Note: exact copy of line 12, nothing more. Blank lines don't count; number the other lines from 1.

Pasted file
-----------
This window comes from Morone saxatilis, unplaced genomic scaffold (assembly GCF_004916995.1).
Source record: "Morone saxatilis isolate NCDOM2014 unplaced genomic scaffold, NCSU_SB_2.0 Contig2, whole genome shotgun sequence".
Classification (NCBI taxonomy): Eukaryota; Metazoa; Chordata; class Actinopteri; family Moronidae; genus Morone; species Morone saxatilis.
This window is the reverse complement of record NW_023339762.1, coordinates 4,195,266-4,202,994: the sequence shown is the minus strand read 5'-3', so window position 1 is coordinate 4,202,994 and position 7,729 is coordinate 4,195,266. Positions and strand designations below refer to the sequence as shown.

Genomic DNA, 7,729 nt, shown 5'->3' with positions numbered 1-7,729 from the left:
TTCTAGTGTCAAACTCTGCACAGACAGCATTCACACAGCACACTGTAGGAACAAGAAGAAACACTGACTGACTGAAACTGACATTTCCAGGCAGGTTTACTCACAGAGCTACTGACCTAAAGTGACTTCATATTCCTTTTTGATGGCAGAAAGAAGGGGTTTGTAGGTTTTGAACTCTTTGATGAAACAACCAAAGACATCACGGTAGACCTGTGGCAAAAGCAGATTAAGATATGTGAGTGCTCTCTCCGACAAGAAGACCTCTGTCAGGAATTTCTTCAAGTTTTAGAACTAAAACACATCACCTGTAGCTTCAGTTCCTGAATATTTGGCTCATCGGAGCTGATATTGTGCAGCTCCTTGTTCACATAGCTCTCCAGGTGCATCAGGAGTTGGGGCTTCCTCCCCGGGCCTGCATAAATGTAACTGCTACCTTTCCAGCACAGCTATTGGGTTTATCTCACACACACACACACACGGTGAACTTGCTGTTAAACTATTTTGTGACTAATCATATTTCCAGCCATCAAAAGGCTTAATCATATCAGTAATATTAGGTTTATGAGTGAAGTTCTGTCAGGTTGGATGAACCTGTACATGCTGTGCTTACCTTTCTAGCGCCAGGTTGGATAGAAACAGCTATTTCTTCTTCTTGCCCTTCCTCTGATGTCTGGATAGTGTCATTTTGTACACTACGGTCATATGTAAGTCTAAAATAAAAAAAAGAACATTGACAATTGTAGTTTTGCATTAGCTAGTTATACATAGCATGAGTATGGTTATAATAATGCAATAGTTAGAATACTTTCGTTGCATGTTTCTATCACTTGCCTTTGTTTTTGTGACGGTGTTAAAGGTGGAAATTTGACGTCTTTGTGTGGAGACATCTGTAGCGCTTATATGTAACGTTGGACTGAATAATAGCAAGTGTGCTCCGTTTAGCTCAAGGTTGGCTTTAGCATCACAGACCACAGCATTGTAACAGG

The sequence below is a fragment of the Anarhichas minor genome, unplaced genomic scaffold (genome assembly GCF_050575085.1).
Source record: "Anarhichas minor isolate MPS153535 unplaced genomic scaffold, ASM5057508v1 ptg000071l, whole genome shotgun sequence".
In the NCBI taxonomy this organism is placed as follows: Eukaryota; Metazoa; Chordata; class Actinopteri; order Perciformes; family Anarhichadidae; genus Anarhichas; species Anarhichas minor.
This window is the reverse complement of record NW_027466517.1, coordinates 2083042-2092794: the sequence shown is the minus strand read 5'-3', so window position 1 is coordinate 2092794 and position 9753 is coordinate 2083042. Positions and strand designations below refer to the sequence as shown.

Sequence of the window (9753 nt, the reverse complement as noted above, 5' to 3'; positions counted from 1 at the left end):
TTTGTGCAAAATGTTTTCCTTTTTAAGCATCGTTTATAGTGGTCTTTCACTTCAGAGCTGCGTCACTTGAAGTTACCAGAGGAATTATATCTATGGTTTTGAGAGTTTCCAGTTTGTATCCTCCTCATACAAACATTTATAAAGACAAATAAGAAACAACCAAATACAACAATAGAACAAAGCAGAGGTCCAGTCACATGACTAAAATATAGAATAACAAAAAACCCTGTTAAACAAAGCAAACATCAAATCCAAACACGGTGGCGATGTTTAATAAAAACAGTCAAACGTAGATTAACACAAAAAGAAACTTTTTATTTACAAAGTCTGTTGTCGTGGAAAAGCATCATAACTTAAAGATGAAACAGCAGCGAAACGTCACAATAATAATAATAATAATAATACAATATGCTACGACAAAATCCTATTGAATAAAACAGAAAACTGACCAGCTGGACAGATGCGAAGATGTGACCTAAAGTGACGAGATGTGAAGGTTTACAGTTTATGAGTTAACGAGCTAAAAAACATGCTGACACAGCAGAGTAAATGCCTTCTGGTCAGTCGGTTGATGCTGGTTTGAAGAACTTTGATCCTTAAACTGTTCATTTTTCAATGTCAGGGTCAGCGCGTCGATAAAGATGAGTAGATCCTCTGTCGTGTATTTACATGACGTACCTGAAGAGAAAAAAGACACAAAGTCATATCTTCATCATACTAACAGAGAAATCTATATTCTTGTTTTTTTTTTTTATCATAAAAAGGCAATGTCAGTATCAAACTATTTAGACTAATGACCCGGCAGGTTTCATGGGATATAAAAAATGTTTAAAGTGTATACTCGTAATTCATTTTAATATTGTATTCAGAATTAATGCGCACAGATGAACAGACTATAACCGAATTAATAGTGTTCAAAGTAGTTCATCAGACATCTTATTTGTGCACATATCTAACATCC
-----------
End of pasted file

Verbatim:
TTTGTGCAAAATGTTTTCCTTTTTAAGCATCGTTTATAGTGGTCTTTCACTTCAGAGCTGCGTCACTTGAAGTTACCAGAGGAATTATATCTATGGTTTTGAGAGTTTCCAGTTTGTATCCTCCTCATACAAACATTTATAAAGACAAATAAGAAACAACCAAATACAACAATAGAACAAAGCAGAGGTCCAGTCACATGACTAAAATATAGAATAACAAAAAACCCTGTTAAACAAAGCAAACATCAAATCCAAACACGGTGGCGATGTTTAATAAAAACAGTCAAACGTAGATTAACACAAAAAGAAACTTTTTATTTACAAAGTCTGTTGTCGTGGAAAAGCATCATAACTTAAAGATGAAACAGCAGCGAAACGTCACAATAATAATAATAATAATAATACAATATGCTACGACAAAATCCTATTGAATAAAACAGAAAACTGACCAGCTGGACAGATGCGAAGATGTGACCTAAAGTGACGAGATGTGAAGGTTTACAGTTTATGAGTTAACGAGCTAAAAAACATGCTGACACAGCAGAGTAAATGCCTTCTGGTCAGTCGGTTGATGCTGGTTTGAAGAACTTTGATCCTTAAACTGTTCATTTTTCAATGTCAGGGTCAGCGCGTCGATAAAGATGAGTAGATCCTCTGTCGTGTATTTACATGACGTACCTGAAGAGAAAAAAGACACAAAGTCATATCTTCATCATACTAACAGAGAAATCTATATTCTTGTTTTTTTTTTTTATCATAAAAAGGCAATGTCAGTATCAAACTATTTAGACTAATGACCCGGCAGGTTTCATGGGATATAAAAAATGTTTAAAGTGTATACTCGTAATTCATTTTAATATTGTATTCAGAATTAATGCGCACAGATGAACAGACTATAACCGAATTAATAGTGTTCAAAGTAGTTCATCAGACATCTTATTTGTGCACATATCTAACATCC